A majority of the works in “Pretty Birds Peer Speak Sow Peculiar” are small weavings created on a handmade loom. Like jazz musicians improvising, Hill-Montgomery goes way off the grid of the loom, piecing together different sections and attaching non-textile elements. One work is dedicated to “the Carters” (that is, Beyoncé Knowles-Carter, Jay-Z and family) and has foam earplugs dangling from its threads. Another has a 3D-printed chain, while a third has a skirt of little pendant weavings that echo the patterns on afghans. Other works are dedicated to Kanye West, Richard III and a secret trip to Afghanistan that Speaker Nancy Pelosi of California took in 2019.

From the famous Bauhaus, where women who wanted to paint were sent to the weaving workshop, to the Black female artists in Alabama making Gee’s Bend quilts, fiber arts have proven to be a powerful vehicle for some of the most canny and talented artists in the last century. Hill-Montgomery’s weavings add another entry to this field. MARTHA SCHWENDENER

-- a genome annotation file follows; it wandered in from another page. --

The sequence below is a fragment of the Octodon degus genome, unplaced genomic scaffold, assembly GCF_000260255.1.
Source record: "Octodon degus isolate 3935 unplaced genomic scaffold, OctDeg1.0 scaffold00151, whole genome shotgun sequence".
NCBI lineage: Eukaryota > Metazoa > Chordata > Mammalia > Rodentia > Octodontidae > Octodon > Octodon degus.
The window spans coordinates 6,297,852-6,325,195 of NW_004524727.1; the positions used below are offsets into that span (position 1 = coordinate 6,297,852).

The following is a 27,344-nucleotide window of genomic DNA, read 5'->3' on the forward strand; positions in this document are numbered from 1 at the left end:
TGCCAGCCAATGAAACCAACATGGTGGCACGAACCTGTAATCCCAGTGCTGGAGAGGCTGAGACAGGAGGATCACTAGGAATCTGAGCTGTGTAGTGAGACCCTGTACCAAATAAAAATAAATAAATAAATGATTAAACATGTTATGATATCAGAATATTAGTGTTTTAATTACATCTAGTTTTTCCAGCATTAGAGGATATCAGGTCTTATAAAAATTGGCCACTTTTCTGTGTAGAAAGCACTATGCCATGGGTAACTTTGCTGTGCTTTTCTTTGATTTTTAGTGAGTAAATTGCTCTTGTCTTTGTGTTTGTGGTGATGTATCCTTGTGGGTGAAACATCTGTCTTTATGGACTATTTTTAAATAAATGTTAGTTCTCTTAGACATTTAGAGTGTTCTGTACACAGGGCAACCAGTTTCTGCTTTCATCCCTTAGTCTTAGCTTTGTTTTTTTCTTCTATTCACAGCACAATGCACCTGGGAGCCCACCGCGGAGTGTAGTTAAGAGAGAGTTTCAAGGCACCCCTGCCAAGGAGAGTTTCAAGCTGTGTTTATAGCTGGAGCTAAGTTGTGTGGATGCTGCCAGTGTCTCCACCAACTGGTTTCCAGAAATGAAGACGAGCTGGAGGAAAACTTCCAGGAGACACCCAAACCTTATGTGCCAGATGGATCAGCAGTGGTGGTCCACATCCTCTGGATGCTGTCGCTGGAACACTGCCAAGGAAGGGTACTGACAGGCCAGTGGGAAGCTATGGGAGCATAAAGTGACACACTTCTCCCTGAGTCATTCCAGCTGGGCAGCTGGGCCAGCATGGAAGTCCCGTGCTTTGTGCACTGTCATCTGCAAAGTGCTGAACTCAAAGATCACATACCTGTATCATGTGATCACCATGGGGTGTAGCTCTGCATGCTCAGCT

Through May 6. Venus Over Manhattan, 39 Great Jones Street, Manhattan; 212-980-0700, venusovermanhattan.com.

Through May 24. 56 Henry, 56 Henry Street, Manhattan; 646-858-0800, 56henry.nyc

Al Freeman makes satirical, Claes Oldenburg-style sculptures of beer cans, electrical cords and other lowly objects. She finds absurd photos on the internet to juxtapose with canonical paintings that happen to be similar. But I didn’t realize until this double show of her drawings of book and album covers that she’s basically a cartoonist.